Colorado man doesn’t let breathing disease take him out of the race
When Mike McBride, 58, finally crested “heartbreak hill” at mile 21 during the 2009 Boston Marathon, it took every ounce of determination to reach the home stretch of the 26.2-mile race. “I honestly don’t think I could have withstood another hill,” says McBride, a paralegal from Arvada, Colo.
To reach the finish line, McBride focused on the cadence in his head: “step, breath, step, breath.” Meanwhile, thousands of runners who had passed him and finished the race shouted words of encouragement from the sidelines. “I knew if I didn’t finish, I would let them down as well as myself,” he recalls.
It was an unprecedented achievement for McBride, who has chronic obstructive pulmonary disease (COPD) and had to pull a wheeled cart carrying units of liquid oxygen to help him breathe. In 2009, he became the first person with COPD to enter and complete the prestigious Boston Marathon in regulation time for his division: 7 hours and 31 minutes.
“Mike doesn’t let a little thing like severe emphysema get in his way,” says Steve Gaudet, who has brittle asthma and has participated in marathons with McBride. “He’s an athlete in the truest sense of the word.”
McBride and his supporters, including The Boston Globe, convinced the Boston Athletic Association to allow him to enter the race with his cart as long as he qualified. In the past, the association had not let people with wheeled devices other than wheelchairs on the racecourse. “I had to make the case for being mobility-impaired and needing my device,” McBride says.
One step at a time
COPD encompasses two main lung conditions: emphysema and chronic bronchitis. Because it is a progressive disease, it is not curable and typically worsens over time.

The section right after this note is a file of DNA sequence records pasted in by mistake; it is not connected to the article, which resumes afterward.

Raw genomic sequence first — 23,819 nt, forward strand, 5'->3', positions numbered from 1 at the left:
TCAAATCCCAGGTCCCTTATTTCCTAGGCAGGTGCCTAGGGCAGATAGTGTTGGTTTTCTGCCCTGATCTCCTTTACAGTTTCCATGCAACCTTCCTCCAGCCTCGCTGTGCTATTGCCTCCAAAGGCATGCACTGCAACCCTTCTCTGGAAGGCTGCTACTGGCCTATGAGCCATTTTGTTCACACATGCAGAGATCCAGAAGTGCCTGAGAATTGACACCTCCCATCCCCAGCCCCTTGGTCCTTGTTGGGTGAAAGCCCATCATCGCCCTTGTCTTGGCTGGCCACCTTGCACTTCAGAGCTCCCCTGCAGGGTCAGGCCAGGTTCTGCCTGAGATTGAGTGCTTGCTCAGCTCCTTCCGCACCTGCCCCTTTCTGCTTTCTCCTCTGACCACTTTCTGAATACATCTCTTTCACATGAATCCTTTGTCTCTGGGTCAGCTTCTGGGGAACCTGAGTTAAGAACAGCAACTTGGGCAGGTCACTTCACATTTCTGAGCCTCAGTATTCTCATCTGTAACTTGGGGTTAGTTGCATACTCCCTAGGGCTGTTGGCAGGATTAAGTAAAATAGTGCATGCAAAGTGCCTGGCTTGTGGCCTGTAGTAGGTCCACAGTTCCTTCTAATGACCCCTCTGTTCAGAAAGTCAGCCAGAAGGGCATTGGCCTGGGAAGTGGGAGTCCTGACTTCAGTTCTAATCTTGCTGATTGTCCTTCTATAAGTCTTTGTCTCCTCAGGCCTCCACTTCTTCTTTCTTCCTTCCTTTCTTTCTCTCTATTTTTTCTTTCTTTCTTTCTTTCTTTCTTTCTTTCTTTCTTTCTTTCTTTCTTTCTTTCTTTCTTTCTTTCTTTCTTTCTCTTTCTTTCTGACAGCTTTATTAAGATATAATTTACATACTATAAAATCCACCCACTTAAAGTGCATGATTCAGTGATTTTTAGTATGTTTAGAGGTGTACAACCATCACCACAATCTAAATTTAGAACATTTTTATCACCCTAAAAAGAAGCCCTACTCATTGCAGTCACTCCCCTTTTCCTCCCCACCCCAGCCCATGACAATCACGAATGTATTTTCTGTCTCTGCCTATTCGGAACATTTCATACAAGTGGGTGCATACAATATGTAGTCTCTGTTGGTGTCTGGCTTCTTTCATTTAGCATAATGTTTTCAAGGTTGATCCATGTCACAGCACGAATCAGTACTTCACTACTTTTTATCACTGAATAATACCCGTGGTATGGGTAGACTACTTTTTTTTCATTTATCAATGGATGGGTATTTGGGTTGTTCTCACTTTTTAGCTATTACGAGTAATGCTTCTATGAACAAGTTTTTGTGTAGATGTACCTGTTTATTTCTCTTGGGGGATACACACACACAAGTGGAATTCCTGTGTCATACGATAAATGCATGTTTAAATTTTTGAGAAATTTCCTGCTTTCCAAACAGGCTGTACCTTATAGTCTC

However, McBride’s competitive spirit has kept his condition from worsening since his diagnosis in February 2005, the same month that his mother died of the disease at age 68.
Both McBride and his mother had been longtime smokers, but McBride immediately took two actions to improve his quality of life: He quit smoking and did more cardiovascular exercise. His mother continued to smoke until she died.
“She had the common misconception that she had already done all the damage to her lungs she could do,” says McBride, who witnessed how debilitated his mother became and vowed to challenge his own disease.
He started by walking just a few blocks around his neighborhood, consistently increasing the length until he had mapped out a 5K walk. “The first time I ever walked the whole thing, you’d have thought I ran the Boston Marathon,” he says. “I hooted and hollered in the middle of the street.”
Today, he has race-walked three marathons and attempted four more. McBride also has participated in stair-climbing events in Chicago to raise money for the American Lung Association, including climbing the 94-story John Hancock Center in 2007 and the 180 stories of the four Presidential Towers in 2009. For both events, he carried an oxygen unit with him.
McBride not only fights his disease with every step, he fights the stigma associated with COPD, which is the third leading cause of death among Americans.
The majority of people with the disease have smoked, and shame and blame often accompany the diagnosis, says McBride, who decided he wasn’t going to stay in his house just because his oxygen tank and tubes make some people uncomfortable. “I decided to heck with it!” he says.
He urges others to take charge of their illness. “I tell people, ‘You don’t have to do the Boston Marathon. You just have to take one more step today than you did yesterday.’”